Automobile exposures are generally limited to transporting workers, equipment and supplies to and from job sites for HVAC Contractors. Hazards depend on the type and use of vehicles and radius of operation with the main hazards being upsets. Vehicles may have special modifications or built-in equipment such as lifts and hoists. Large heating systems may be awkward and require special handling and tie-down procedures. Age, training, experience, and drivers’ records, as well as the age, condition and maintenance of the vehicles are all important items to consider. If employees utilize their own personal vehicles for work related tasks then Hired and Non-Owned Coverage should be purchased.

Inland Marine Coverage

Inland marine exposures include contractors’ tools and equipment, including ladders and scaffolding, hoists, and portable welders, the transport of materials, and installation floater. Goods in transit consists of tools and equipment as well as products purchased by the customer for installation at the job site. HVAC units can be of high value and susceptible to damage in transit; they frequently require expertise in loading to prevent load shift or overturn.

Workers’ compensation

Workers compensation exposures vary based on the size and nature of the job. Both residential and commercial work involves lifting, work with hand tools, wiring, and piping. Cuts from the fabrication and installation of sheet metal for ducts and vents are common. Lifting injuries such as hernias, strains and sprains plus back injuries may occur. Electrical burns are common; electrocution can occur from the use of high-voltage lines. Any time work is done above ground, injury or death from falls and being struck by falling objects can occur. Slips and falls, foreign object in eyes, major and minor burns, and inhalation of fumes are all potential hazards.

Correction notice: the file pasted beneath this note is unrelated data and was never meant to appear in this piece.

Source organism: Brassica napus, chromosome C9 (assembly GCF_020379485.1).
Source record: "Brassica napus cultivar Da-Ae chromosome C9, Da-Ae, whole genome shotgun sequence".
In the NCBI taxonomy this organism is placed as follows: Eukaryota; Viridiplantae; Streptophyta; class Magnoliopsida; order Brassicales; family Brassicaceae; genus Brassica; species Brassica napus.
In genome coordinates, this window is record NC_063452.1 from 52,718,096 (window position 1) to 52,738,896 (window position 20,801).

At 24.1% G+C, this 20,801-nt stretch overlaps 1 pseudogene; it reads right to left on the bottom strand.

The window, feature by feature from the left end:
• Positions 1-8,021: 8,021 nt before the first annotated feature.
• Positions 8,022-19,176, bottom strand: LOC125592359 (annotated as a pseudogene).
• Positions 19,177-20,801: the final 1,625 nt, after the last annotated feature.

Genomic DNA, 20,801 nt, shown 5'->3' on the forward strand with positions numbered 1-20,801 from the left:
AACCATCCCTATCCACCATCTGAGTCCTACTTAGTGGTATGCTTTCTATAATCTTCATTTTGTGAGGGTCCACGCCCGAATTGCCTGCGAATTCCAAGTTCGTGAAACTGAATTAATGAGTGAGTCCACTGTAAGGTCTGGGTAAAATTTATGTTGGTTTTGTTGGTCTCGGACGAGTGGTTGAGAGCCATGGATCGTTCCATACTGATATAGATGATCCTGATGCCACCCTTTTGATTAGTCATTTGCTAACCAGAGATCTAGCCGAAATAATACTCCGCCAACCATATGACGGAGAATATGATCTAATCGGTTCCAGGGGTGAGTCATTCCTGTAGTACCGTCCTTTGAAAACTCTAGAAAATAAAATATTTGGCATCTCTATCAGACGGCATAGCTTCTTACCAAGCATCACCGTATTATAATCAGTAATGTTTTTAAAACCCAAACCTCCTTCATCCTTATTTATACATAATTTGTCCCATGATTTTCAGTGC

Food trucks

How much insurance do owners of food trucks need?????

  • Food Trucks are a booming industry.  In 2015, the industry represented more than 1.2 billion in annual sales. This booming industry has contributed to an annual growth rate of more than 12% over the 5 previous years. Because of this popularity many more business owners entering the market. As they enter the market there are many risks that come to this industry. Many business owners in this industry got their start in the traditional restaurant industry. There are many more risks that come with a restaurant that is mobile and processing many transactions at a remote location. Those risks are much different from a traditional restaurant, a non-profit organization or even a home health care agency. For this reason, food truck owners need to have a strong relationship with an independent insurance agent who can help them properly protect their investment. Here are 5 coverages most food truck owners need to secure, in order to properly protect their business.
  •  •   General Liability

•   Commercial Auto

•   Inland Marine

•   Cyber Insurance

•   Workers Compensation

Food Trucks

    General Liability
    General Liability is the first and most essential coverage a food truck owner will need to secure in order to protect their business. It is required by law in most states depending on the way in which your business is classified and how much revenue you generate.
    Commercial Auto